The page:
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Univ. of San Diego School of Law

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Wednesday, April 13, 2011

Dripps on the Bonds verdict

Dripps Today the jury convicted Barry Bonds of one count of obstruction of justice in violation of 18 USC §1503 but deadlocked on three counts of perjury in violation of 18 USC §1623(a).  Being a professor of criminal law by profession, and a baseball fan by birth (I was born in St. Louis!), I could not help doing a little poking around the issues that are now sure to arise, and that those you teaching criminal law or procedure this term may find of interest to students if not colleagues. 

 Under the guidelines, apparently obstruction under 28 USC 1503 carries a base offense level of 14. For an offender with no priors the grid recommends 15-21 months; that's in Zone D of the grid meaning probation is not authorized by the guidelines. Of course the guidelines are not strictly binding on the judge anymore. 

 There are two plausible add-ons to the offense level, to wit:
2J1.2. . . (2)If the offense resulted in substantial interference with the administration of justice, increase by 3 levels.
(3)If the offense (A) involved the destruction, alteration, or fabrication of a substantial number of records, documents, or tangible objects; (B) involved the selection of any essential or especially probative record, document, or tangible object, to destroy or alter; or (C) was otherwise extensive in scope, planning, or preparation, increase by 2 levels.

 “Substantial interference” and “otherwise extensive in scope, planning, or preparation” are pretty plastic terms, so a three point increase in offense-severity is not inconceivable.  At 17 points the grid prescribes 24-30 months for an offender in criminal history category I. 

 I suppose it goes without saying that an obstruction conviction following trial is a poor candidate for a “substantial assistance” adjustment! 

 More interesting is the relationship between the count of conviction and the other three.  Here’s the obstruction count in the indictment:

COUNT FIVE: (18 U.S.C. 5 I503 - Obstruction of Justice)

18. The factuaI allegations contained in paragraphs one through nine above are incorporated herein as if set forth in full.

19. On or about December 4,2003, in the Northern District of California, and elsewhere, the defendant, BARRY LAMAR BONDS, unlawfully, willfully, and knowingly, did corruptly endeavor to influence, obstruct, and impede the due administration of justice, by knowingly giving Grand Jury testimony that was intentionally evasive, false, and misleading, that is:
(a) The false statements made by the defendant as charged in Counts 1-4 of this indictment; and
(b) Evasive and misleading testimony.
All in violation of Title 18, United States Code, Section 1503.

 So the conduct alleged in the obstruction count includes the conduct alleged in the three perjury counts on which the jury hung, plus “[e]vasive and misleading testimony.”  What about double jeopardy / compulsory joinder? 

 In United States v. Langella, 776 F.2d 1078 (2d Cir. 1985) the Second Circuit, per Feinberg CJ, ruled:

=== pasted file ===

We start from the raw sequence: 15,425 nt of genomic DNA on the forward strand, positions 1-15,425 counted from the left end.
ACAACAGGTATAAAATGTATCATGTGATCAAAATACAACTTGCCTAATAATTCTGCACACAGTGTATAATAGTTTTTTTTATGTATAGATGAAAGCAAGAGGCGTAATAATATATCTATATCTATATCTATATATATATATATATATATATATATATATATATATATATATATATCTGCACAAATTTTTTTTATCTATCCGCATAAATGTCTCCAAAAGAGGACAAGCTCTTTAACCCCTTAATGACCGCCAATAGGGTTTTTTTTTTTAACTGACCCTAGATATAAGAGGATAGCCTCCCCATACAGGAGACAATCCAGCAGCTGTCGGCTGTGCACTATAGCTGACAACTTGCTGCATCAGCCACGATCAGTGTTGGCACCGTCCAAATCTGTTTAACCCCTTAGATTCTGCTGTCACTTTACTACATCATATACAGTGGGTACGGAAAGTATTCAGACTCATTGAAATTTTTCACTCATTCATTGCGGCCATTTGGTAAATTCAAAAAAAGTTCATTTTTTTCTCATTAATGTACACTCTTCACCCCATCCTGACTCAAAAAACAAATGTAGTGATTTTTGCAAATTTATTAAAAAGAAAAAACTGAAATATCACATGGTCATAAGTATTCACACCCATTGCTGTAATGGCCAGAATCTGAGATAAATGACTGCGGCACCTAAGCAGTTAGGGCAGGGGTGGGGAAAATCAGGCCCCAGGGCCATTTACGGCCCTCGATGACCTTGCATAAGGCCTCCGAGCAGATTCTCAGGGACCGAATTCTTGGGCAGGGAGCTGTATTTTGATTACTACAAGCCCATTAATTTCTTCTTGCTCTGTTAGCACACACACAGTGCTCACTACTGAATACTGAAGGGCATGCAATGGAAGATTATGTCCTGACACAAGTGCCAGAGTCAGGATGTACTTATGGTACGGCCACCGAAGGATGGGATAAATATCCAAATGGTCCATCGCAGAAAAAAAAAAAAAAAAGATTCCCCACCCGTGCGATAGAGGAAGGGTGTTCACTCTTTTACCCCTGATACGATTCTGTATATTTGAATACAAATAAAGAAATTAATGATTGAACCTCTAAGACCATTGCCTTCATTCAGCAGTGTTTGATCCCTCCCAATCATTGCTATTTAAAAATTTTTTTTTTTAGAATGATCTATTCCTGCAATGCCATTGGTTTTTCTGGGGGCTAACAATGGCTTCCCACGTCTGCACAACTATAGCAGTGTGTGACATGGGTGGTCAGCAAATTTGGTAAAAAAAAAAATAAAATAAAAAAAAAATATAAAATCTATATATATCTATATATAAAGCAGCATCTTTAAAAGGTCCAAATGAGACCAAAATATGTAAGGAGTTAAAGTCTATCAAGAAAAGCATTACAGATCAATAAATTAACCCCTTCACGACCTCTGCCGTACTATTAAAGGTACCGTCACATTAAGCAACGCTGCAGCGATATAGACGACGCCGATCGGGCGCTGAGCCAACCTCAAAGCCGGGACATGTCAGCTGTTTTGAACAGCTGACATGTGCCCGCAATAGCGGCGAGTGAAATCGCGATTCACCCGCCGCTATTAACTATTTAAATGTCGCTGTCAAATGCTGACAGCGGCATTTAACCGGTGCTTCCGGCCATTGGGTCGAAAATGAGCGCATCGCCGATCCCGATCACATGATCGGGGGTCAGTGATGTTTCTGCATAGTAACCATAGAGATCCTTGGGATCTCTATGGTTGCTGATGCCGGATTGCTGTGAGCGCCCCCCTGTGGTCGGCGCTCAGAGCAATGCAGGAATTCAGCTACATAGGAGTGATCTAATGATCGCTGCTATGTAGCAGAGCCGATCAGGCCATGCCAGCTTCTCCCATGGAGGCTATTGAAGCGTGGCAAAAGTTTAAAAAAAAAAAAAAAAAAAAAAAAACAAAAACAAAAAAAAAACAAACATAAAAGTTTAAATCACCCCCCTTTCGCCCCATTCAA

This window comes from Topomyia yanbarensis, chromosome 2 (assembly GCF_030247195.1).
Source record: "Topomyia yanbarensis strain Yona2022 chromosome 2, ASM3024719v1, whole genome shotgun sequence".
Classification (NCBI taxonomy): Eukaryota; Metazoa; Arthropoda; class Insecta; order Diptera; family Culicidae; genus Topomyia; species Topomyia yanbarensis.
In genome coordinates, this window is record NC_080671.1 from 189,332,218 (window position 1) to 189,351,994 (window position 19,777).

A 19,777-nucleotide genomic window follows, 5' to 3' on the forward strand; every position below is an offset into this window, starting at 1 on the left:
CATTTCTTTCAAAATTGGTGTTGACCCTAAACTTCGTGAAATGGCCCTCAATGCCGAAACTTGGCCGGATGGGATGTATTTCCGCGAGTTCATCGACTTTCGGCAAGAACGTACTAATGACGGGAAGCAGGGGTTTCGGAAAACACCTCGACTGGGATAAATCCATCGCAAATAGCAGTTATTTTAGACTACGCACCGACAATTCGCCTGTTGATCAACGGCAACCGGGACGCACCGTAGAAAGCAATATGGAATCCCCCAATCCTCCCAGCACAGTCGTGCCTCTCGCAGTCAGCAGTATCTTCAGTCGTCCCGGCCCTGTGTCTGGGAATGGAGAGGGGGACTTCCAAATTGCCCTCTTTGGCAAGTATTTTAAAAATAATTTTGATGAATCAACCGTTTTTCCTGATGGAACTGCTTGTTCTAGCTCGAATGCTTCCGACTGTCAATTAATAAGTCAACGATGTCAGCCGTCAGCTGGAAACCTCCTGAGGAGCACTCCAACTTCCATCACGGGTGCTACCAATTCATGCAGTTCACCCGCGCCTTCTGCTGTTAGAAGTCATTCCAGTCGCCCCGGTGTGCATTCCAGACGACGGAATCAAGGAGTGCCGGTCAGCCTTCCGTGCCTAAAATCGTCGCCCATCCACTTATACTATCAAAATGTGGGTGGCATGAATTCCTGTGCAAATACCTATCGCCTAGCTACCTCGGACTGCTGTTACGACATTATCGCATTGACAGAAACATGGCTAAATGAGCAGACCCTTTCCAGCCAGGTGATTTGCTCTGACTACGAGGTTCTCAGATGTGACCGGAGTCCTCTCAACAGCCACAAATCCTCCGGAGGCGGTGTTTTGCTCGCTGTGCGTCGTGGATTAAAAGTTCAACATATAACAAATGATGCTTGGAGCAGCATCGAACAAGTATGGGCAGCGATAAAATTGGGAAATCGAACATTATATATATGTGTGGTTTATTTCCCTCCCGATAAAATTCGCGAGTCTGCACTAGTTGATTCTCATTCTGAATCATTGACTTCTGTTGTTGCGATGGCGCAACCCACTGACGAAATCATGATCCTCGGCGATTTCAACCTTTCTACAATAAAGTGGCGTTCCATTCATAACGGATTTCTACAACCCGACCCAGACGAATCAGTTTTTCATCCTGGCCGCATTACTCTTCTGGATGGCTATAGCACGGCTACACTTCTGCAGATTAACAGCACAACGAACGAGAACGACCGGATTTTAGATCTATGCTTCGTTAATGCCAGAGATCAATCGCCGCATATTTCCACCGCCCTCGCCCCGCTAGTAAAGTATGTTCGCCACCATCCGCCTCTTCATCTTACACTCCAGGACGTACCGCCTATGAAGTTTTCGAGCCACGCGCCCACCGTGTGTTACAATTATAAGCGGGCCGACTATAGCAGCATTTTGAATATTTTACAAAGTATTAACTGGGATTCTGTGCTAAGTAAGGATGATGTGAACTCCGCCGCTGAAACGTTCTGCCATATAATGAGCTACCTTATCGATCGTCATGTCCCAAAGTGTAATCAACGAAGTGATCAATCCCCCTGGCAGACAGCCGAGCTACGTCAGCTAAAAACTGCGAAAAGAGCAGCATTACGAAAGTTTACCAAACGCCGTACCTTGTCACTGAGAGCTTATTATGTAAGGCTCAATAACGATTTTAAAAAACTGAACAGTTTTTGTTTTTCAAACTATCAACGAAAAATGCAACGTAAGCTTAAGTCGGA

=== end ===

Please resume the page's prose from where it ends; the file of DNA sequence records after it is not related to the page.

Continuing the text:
Comparison of the statutory provisions at issue here establishes that perjury and obstruction of justice are distinct offenses under the Blockburger analysis. The definitions of perjury and of obstruction of justice each require proof of elements that the other does not. To show perjury, the government must demonstrate the falsity and materiality of a witness' statements. 18 U.S.C. § 1623. Neither element is needed to prove obstruction of justice under 18 U.S.C. § 1503. Under that section, the government need only establish that a witness has deliberately attempted to frustrate a grand jury's investigation, see United States v. Alo, 439 F.2d 751, 754 & n. 4 (2d Cir.), cert. denied, 404 U.S. 850, 92 S.Ct. 86, 30 L.Ed.2d 89 (1971), not that the statements made were false or material. Conversely, to convict under section 1623, the government need not prove that a defendant has obstructed the administration of justice. As each offense requires proof of an element that the other does not, imposition of consecutive sentences for perjury and for obstruction of justice does not run afoul of the principle stated in Blockburger. See United States v. Bridges, 717 F.2d 1444, 1448-51 (D.C.Cir.1983), cert. denied, 465 U.S. 1036, 104 S.Ct. 1310, 79 L.Ed.2d 708 (1984).

 This seems a little too quick for me, because the obstruction statute applies even where defendant unsuccessfully “endeavors” to obstruct, and it is hard to visualize perjury where that would not be the case.  Note how the Langella court slides from “the government need only establish that a witness has deliberately attempted to frustrate” under the obstruction statute to “the government need not prove that a defendant has obstructed’ under the perjury statute.    Perhaps perjury before Congress or the like might not constitute an endeavor to obstruct, but I think there’s fighting ground here for the defense.   

 In any event Bonds now stands convicted of obstruction but he has not been acquitted of the perjury charges.  He can oppose retrial on the double jeopardy point and if he loses in district court he would have the right to an interlocutory appeal on the double jeopardy claim.  His lawyers, if no one else, have come out winners. 

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